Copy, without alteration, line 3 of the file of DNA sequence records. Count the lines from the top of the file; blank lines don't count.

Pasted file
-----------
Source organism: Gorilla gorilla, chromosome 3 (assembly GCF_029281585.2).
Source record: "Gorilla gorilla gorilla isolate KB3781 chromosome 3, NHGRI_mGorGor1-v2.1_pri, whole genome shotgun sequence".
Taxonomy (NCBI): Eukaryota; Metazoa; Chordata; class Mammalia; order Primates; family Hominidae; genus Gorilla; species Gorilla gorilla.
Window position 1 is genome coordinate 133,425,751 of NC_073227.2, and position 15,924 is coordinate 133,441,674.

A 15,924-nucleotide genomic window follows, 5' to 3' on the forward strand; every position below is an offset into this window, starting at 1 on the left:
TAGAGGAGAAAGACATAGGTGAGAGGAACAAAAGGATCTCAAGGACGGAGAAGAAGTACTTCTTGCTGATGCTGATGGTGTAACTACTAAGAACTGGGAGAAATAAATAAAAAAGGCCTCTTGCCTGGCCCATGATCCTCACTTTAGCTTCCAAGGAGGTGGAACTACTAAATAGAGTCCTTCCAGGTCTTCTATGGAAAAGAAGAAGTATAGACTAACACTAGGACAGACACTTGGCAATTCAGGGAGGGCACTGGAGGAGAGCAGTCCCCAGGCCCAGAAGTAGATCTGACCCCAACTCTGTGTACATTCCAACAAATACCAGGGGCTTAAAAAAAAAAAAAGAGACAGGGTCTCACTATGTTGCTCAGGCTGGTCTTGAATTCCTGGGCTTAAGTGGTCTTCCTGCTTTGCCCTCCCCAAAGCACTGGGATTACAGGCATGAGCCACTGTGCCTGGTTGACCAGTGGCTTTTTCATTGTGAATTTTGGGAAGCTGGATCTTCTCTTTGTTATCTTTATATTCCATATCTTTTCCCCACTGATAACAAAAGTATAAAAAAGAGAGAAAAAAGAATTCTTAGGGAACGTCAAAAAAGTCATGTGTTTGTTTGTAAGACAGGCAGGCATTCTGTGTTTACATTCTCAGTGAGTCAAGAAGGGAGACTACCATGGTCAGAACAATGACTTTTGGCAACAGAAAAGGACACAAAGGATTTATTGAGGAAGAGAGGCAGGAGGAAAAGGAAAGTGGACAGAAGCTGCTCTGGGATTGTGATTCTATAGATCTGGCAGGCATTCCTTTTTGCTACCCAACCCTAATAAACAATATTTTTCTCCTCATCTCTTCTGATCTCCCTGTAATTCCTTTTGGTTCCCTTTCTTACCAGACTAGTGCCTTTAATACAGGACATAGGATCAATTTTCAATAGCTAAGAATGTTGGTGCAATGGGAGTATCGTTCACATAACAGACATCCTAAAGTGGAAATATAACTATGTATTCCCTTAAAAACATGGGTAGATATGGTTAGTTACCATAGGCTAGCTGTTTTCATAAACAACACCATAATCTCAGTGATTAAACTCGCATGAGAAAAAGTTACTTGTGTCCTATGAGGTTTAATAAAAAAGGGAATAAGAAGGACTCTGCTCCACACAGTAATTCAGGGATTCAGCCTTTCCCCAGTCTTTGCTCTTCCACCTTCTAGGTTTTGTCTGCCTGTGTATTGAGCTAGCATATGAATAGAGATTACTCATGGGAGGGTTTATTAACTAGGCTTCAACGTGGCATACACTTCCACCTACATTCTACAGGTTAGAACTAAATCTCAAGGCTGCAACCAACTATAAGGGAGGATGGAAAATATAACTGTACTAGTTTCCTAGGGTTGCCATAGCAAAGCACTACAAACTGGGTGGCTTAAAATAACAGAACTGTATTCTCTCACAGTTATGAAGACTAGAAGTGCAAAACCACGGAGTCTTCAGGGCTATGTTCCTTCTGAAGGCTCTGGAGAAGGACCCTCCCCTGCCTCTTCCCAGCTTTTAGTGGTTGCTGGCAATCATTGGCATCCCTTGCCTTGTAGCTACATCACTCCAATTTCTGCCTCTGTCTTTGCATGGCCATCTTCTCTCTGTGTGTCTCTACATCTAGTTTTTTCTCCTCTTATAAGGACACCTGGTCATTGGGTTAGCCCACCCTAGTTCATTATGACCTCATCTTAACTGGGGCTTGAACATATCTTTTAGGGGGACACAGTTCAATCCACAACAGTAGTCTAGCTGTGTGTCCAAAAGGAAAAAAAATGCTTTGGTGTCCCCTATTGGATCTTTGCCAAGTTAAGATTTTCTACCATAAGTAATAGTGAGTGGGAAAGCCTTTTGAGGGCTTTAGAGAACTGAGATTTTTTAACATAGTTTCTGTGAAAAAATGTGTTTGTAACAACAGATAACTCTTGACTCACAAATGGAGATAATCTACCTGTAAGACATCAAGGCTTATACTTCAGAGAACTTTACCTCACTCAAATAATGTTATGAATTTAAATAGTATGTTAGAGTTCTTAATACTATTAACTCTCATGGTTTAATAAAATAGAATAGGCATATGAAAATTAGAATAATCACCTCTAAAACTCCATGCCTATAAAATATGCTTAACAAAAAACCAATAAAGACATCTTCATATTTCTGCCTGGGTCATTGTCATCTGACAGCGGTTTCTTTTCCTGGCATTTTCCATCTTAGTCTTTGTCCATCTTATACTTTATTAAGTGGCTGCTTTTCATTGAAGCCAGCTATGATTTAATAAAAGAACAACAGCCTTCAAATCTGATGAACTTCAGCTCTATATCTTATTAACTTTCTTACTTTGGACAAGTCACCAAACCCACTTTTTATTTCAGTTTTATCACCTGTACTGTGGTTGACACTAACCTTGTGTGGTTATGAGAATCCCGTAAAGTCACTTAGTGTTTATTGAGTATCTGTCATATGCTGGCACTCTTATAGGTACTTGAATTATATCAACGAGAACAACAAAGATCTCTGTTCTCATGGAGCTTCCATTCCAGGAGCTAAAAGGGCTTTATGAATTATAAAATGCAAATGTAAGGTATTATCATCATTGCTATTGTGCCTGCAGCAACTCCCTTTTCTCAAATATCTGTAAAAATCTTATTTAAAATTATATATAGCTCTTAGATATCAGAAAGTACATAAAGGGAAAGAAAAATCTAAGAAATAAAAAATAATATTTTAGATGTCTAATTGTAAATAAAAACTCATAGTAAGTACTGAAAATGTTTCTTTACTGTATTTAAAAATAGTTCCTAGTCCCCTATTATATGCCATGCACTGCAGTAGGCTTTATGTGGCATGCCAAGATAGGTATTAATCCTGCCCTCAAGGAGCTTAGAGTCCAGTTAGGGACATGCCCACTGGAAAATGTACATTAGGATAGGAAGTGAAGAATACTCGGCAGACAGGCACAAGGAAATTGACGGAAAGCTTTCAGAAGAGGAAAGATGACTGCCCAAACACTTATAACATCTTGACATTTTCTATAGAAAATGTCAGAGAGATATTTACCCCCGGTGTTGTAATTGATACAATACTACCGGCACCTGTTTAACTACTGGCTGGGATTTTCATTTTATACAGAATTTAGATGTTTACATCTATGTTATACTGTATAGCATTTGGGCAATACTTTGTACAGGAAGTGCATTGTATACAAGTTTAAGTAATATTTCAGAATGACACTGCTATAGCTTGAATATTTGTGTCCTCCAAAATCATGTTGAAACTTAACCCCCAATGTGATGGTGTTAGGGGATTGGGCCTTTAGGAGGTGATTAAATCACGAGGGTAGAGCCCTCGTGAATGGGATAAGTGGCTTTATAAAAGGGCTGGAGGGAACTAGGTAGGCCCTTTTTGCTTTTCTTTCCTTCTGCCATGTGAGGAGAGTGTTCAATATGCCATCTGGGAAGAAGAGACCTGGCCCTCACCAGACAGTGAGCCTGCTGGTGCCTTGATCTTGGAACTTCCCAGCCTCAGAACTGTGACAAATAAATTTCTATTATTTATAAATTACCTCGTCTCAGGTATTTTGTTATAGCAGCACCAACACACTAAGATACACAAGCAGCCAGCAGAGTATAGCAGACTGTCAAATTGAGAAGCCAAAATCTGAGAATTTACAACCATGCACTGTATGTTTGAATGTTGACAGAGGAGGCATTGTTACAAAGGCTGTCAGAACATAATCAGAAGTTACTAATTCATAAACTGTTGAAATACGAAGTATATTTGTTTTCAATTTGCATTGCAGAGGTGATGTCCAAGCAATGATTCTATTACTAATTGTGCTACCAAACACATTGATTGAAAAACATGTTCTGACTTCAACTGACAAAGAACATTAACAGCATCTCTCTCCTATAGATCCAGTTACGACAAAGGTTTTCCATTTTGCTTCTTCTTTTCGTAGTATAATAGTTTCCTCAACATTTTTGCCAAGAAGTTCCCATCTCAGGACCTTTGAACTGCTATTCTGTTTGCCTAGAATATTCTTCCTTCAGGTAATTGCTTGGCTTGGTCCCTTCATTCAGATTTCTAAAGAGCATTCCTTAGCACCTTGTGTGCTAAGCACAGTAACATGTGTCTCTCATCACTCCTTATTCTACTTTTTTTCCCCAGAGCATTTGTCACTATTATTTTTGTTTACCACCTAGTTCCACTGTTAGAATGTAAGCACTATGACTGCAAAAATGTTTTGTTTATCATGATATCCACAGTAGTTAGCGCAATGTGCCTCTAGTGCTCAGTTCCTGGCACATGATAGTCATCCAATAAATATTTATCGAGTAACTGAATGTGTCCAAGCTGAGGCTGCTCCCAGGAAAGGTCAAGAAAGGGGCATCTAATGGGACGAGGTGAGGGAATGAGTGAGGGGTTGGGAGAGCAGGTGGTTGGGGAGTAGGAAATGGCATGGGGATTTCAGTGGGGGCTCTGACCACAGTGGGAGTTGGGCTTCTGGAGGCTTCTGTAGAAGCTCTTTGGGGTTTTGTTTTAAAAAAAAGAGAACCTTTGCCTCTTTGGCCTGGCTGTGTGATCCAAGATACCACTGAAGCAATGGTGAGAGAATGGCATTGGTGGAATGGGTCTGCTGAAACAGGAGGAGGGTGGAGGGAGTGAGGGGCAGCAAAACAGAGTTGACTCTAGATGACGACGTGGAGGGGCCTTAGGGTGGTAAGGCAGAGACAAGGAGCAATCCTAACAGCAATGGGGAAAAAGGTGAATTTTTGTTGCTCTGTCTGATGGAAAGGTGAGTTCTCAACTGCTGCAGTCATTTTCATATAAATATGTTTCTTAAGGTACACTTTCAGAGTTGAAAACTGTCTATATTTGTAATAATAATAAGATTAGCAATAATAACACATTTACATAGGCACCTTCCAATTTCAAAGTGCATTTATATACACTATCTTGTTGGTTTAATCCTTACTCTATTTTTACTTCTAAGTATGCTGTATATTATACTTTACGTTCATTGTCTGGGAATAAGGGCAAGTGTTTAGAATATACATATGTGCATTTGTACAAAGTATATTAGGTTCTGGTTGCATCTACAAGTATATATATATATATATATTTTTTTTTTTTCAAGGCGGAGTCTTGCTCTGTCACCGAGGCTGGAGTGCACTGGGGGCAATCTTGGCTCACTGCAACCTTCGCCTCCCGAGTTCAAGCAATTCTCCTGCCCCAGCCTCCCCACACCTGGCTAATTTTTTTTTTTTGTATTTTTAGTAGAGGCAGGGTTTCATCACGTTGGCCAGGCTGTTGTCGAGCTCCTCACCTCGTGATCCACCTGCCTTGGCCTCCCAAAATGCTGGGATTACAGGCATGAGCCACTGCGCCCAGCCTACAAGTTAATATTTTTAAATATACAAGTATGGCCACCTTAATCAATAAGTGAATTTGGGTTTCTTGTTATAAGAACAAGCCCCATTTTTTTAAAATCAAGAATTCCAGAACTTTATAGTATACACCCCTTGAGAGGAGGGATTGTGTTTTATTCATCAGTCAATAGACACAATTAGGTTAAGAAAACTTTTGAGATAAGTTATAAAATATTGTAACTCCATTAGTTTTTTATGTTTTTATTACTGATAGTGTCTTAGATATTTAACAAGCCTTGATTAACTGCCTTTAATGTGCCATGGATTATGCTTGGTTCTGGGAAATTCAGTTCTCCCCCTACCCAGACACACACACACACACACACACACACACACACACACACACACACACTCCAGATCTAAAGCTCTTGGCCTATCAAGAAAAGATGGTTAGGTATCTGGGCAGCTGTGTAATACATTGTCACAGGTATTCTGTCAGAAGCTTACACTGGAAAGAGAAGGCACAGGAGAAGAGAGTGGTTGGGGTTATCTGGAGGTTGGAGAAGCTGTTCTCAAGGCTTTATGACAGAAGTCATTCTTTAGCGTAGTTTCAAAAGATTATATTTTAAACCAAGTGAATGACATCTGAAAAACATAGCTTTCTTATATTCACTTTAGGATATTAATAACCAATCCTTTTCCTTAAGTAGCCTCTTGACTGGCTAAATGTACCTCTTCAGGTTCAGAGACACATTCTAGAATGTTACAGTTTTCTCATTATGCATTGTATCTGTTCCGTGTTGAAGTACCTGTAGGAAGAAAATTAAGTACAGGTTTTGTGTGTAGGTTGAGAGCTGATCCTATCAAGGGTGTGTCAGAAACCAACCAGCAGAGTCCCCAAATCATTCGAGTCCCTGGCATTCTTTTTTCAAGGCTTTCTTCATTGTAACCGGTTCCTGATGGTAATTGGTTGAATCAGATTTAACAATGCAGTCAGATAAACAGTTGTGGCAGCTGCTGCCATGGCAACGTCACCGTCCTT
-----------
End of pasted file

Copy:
Taxonomy (NCBI): Eukaryota; Metazoa; Chordata; class Mammalia; order Primates; family Hominidae; genus Gorilla; species Gorilla gorilla.